In serious cases, the pharmacy professional may be formally interviewed under caution by one of the inspectors.
How long will the investigation take?
The time it takes to investigate varies depending on the seriousness of the allegations made and the complexity of the case, however, we aim to complete our investigations within six months from receipt of your complaint. We aim to update you on the progress of our investigation every three months, although you can contact the person managing your complaint at any time.
What happens next?
When the investigation has been concluded, we will review all the available evidence and determine what action to take. All cases are assessed against threshold criteria which we use to decide whether to refer the case to the Investigating Committee.
If it is not necessary to refer your complaint to the Investigating Committee we will write to you to explain the reasons why and, where appropriate, direct you to other organisations that may be able to help.
If it is necessary to refer your complaint to the Investigating Committee you will be informed of this and will be provided with the Investigating Committee's decision.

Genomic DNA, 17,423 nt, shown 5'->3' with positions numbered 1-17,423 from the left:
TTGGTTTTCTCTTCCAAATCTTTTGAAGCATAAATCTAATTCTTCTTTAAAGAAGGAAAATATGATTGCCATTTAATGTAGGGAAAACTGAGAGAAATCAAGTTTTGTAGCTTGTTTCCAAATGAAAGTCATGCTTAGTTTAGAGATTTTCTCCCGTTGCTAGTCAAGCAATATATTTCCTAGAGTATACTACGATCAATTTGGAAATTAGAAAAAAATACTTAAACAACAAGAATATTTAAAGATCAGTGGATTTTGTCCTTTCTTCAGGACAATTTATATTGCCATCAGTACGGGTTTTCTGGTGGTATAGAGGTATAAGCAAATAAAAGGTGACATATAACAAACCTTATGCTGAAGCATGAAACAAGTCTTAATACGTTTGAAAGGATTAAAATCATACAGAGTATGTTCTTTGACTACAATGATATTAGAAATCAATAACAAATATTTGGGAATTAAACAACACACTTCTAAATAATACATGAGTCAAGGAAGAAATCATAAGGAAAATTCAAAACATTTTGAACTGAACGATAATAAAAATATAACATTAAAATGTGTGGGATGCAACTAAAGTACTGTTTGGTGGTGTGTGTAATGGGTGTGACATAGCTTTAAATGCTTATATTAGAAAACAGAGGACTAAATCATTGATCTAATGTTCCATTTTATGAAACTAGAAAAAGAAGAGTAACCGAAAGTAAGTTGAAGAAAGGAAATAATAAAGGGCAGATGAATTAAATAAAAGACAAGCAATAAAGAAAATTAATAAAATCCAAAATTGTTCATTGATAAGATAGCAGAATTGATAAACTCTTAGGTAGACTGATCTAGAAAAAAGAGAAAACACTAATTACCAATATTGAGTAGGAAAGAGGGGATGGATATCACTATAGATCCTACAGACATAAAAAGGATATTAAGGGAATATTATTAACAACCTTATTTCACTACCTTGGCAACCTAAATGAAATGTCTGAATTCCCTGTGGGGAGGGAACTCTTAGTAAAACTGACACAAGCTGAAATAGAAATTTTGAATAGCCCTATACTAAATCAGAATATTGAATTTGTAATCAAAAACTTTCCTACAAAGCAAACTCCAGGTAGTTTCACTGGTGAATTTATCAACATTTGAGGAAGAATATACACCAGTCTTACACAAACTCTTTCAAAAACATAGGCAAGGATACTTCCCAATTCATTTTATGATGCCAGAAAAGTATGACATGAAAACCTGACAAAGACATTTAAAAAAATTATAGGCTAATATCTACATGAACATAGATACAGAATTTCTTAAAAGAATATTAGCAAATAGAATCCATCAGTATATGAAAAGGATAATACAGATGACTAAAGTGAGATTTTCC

What are threshold criteria?
The GPhC uses threshold criteria to determine whether a case should be referred to the Investigating Committee. The threshold criteria have been developed the principles in the Standards for conduct, ethics and performance which all pharmacy professionals must comply with.
Cases that meet the threshold criteria are referred to the Investigating Committee. Cases that do not meet the threshold criteria are not referred to the Investigating Committee.
The threshold criteria [PDF, 37.23KB]
Why does the GPhC have threshold criteria?
We have threshold criteria because it allows us to resolve relatively minor cases swiftly and proportionately, because they do not have to be referred to the Investigating Committee.
What happens to cases which are not referred to the Investigating Committee?
If a case is not referred to the Investigating Committee, then the GPhC will not take any disciplinary action against the pharmacy professional involved. However, if appropriate, the GPhC will issue the pharmacy professional with advice on how to they can improve their practice in the future.
A record that a complaint has been received about the pharmacy professional will be retained and this information may be taken into account if any further complaints are made about them.
You can find out more about how we apply the threshold criteria by reading the guidance we issue to our investigators.
At any stage of the fitness to practise process, the GPhC may refer the complaint to the Fitness to Practise Committee. If the Committee consider it is necessary for the protection of the public, in the public interest, or in the interests of the pharmacy professional, they may make an interim order for suspension from the register, or impose conditions on the pharmacy professional's registration.